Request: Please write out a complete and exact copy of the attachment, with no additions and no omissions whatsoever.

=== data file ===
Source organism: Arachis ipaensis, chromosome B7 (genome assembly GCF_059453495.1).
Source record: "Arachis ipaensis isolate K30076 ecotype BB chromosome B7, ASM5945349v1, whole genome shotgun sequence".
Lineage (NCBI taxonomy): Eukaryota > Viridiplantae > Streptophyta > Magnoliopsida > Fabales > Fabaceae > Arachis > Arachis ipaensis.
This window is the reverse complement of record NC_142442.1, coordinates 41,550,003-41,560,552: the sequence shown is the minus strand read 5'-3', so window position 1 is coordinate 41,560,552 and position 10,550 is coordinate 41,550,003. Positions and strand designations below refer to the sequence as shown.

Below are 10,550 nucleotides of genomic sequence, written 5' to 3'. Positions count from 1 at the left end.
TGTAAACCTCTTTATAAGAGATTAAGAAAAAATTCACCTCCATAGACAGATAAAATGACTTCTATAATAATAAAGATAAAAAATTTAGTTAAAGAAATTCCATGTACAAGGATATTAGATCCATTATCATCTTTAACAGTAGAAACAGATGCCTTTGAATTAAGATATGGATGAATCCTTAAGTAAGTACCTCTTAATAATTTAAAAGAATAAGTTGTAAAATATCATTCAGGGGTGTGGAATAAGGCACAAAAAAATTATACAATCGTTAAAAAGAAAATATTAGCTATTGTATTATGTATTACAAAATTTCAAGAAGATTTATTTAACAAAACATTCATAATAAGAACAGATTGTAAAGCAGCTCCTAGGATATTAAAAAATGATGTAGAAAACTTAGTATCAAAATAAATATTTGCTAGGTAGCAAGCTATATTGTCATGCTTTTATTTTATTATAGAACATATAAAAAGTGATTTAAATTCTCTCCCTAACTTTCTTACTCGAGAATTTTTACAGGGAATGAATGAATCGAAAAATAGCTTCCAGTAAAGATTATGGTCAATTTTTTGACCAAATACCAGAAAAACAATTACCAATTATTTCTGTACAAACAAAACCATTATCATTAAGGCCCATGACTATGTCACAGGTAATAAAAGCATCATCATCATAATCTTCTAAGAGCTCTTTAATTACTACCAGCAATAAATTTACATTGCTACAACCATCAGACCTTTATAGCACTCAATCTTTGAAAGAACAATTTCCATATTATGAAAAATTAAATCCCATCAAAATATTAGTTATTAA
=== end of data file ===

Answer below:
Source organism: Arachis ipaensis, chromosome B7 (genome assembly GCF_059453495.1).
Source record: "Arachis ipaensis isolate K30076 ecotype BB chromosome B7, ASM5945349v1, whole genome shotgun sequence".
Lineage (NCBI taxonomy): Eukaryota > Viridiplantae > Streptophyta > Magnoliopsida > Fabales > Fabaceae > Arachis > Arachis ipaensis.
This window is the reverse complement of record NC_142442.1, coordinates 41,550,003-41,560,552: the sequence shown is the minus strand read 5'-3', so window position 1 is coordinate 41,560,552 and position 10,550 is coordinate 41,550,003. Positions and strand designations below refer to the sequence as shown.

Below are 10,550 nucleotides of genomic sequence, written 5' to 3'. Positions count from 1 at the left end.
TGTAAACCTCTTTATAAGAGATTAAGAAAAAATTCACCTCCATAGACAGATAAAATGACTTCTATAATAATAAAGATAAAAAATTTAGTTAAAGAAATTCCATGTACAAGGATATTAGATCCATTATCATCTTTAACAGTAGAAACAGATGCCTTTGAATTAAGATATGGATGAATCCTTAAGTAAGTACCTCTTAATAATTTAAAAGAATAAGTTGTAAAATATCATTCAGGGGTGTGGAATAAGGCACAAAAAAATTATACAATCGTTAAAAAGAAAATATTAGCTATTGTATTATGTATTACAAAATTTCAAGAAGATTTATTTAACAAAACATTCATAATAAGAACAGATTGTAAAGCAGCTCCTAGGATATTAAAAAATGATGTAGAAAACTTAGTATCAAAATAAATATTTGCTAGGTAGCAAGCTATATTGTCATGCTTTTATTTTATTATAGAACATATAAAAAGTGATTTAAATTCTCTCCCTAACTTTCTTACTCGAGAATTTTTACAGGGAATGAATGAATCGAAAAATAGCTTCCAGTAAAGATTATGGTCAATTTTTTGACCAAATACCAGAAAAACAATTACCAATTATTTCTGTACAAACAAAACCATTATCATTAAGGCCCATGACTATGTCACAGGTAATAAAAGCATCATCATCATAATCTTCTAAGAGCTCTTTAATTACTACCAGCAATAAATTTACATTGCTACAACCATCAGACCTTTATAGCACTCAATCTTTGAAAGAACAATTTCCATATTATGAAAAATTAAATCCCATCAAAATATTAGTTATTAA